SOAR - Amman Chapter

Amman joined the SOAR family in May 2015. Armenians in Jordan are ethnic Armenians living within the current Hashemite Kingdom of Jordan. There were about 6,000 Armenians living in Jordan between 1930 and 1946. After the 1948 Arab-Israeli War, a new wave of immigrants arrived from Palestine to increase the number of Armenians to about 10,000. Starting in the 1950s, however, and particularly after the 1967 Arab-Israeli Six-Day War, Jordan witnessed the emigration of a large number of Armenians to Australia, Canada, and the United States. There are approximately 3,000 Armenians living in the country today, with Armenians comprising the largest majority of non-Arab Christians in Jordan.

Most Armenian organizations and schools and religious structures are located in Amman’s Jabal Al-Ashrafieh neighborhood, also commonly called the Armenian Neighborhood. There are three Armenian churches in Jordan: 1) St. Thaddeus Armenian Apostolic Church, in Amman; 2) St. Garabed Church, in Jordan River; and 3) and the Armenian Catholic Church of St. Sahag and St. Mesrob. Armenian education is very important in maintaining Armenian language and identity among the Armenian community in Jordan, and Amman is host to many Armenian institutions, cultural associations, and a school.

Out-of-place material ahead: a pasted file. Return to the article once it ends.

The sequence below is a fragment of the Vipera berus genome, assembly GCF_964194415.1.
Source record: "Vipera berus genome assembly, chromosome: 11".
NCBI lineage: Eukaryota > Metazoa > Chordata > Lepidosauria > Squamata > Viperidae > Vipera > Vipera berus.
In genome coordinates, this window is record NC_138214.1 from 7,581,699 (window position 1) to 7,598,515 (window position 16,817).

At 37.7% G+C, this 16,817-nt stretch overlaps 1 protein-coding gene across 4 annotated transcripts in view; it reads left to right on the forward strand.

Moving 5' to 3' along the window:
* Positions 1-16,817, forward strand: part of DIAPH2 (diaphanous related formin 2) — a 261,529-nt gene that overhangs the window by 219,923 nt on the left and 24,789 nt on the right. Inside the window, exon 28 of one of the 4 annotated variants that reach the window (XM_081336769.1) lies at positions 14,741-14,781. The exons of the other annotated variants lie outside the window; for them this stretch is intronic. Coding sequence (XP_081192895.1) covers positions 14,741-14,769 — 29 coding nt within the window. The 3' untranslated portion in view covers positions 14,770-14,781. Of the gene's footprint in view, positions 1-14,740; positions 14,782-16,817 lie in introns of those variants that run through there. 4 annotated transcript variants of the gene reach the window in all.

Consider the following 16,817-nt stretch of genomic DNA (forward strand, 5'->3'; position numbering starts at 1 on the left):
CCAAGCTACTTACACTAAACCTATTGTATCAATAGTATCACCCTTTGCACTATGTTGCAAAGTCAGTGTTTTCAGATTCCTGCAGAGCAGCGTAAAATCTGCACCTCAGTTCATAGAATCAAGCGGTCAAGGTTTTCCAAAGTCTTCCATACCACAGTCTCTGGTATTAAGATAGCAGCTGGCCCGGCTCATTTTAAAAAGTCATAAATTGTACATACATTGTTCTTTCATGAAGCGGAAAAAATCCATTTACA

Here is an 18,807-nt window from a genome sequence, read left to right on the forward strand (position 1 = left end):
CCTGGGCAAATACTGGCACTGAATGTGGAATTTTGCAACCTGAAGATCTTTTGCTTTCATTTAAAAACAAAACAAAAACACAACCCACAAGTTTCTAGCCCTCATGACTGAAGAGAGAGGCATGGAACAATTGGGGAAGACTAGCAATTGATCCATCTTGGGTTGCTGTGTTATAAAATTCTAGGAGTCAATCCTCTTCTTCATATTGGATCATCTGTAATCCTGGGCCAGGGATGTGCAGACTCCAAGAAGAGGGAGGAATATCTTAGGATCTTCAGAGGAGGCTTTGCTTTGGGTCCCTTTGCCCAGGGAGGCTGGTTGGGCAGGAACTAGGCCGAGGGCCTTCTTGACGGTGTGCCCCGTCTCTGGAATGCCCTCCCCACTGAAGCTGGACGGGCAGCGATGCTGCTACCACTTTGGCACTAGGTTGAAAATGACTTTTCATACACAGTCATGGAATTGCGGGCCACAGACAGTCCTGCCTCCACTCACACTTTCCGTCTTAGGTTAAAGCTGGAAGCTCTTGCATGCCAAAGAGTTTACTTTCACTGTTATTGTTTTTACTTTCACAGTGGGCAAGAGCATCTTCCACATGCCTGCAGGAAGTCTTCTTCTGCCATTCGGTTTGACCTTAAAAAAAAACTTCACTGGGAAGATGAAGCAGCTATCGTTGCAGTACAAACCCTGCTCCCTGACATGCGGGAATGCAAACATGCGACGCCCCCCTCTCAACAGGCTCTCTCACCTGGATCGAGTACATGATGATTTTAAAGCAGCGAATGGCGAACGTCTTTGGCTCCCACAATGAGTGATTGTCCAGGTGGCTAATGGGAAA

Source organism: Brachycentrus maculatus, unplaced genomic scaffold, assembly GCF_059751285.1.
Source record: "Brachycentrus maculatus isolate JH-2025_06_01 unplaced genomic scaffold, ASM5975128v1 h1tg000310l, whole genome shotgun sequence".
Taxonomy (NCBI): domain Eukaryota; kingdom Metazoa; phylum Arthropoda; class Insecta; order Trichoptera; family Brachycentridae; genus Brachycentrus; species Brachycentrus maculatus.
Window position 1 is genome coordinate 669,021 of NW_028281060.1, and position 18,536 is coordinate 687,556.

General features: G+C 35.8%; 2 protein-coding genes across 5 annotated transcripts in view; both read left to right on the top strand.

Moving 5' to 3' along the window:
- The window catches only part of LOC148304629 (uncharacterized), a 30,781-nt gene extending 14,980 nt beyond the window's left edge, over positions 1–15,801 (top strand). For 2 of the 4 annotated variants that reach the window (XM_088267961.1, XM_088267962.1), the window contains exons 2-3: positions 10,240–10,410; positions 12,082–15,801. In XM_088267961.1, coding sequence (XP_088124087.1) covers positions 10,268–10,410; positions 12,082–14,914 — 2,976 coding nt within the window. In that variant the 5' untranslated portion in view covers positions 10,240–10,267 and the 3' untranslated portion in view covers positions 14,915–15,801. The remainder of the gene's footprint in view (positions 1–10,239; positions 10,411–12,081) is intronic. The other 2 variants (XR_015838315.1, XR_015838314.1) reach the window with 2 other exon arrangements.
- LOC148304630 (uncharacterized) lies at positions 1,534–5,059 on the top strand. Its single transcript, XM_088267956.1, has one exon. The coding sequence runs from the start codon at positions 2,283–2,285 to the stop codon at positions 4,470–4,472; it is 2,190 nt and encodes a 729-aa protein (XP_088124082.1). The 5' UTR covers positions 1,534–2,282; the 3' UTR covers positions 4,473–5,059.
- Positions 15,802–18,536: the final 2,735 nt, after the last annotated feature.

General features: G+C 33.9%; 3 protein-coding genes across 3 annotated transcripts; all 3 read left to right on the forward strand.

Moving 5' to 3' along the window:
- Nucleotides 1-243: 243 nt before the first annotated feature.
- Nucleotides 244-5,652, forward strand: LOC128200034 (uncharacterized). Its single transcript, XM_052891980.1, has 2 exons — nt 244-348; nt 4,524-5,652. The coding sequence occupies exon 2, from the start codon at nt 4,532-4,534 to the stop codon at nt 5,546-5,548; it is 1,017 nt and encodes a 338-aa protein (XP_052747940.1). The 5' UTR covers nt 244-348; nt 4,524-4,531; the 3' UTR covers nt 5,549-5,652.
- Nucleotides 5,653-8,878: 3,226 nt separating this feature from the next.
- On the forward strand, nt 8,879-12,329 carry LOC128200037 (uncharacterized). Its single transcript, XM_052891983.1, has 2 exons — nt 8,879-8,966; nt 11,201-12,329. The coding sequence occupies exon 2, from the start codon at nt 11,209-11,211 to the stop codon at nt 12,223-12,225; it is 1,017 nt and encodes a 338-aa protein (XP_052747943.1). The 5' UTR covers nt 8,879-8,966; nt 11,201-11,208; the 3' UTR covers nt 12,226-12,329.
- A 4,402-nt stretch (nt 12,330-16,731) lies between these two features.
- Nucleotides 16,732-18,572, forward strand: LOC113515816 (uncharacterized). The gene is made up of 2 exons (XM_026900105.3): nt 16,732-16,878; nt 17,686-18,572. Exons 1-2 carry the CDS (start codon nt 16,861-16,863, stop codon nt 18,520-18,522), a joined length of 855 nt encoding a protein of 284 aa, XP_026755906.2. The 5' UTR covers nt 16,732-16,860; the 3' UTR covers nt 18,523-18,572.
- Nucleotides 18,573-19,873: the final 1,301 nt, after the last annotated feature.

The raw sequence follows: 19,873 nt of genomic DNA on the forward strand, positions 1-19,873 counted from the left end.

Ayat Qutaishat

Ayat holds a degree in Finance from the University of Jordan. Ayat the founder of the NGO Support Youth Leaders intends to continuously support youth in Jordan through the support and development of activities on the local, national and international level in the area of non-formal education, using free time, cultural-social and volunteering practice for youth in Jordan.

Ayat has been elected as the President of Rotaract club of Amman in Jordan as a part of the international efforts to promote international understanding and global & local citizenship through implementing various service projects which aim to raise the welfare of societies and combat hunger and diseases. Rotaract clubs organize a variety of projects and activities. However, within the Rotaract program, all clubs undertake four types of activities in varying degrees as the pillars of its organization: Professional development, Social Service, Club Service Projects and Fund-Raising Projects.

Life Philosophy: Far and away the best prize that life offers is the chance to work hard at work worth doing. -Theodore Roosevelt.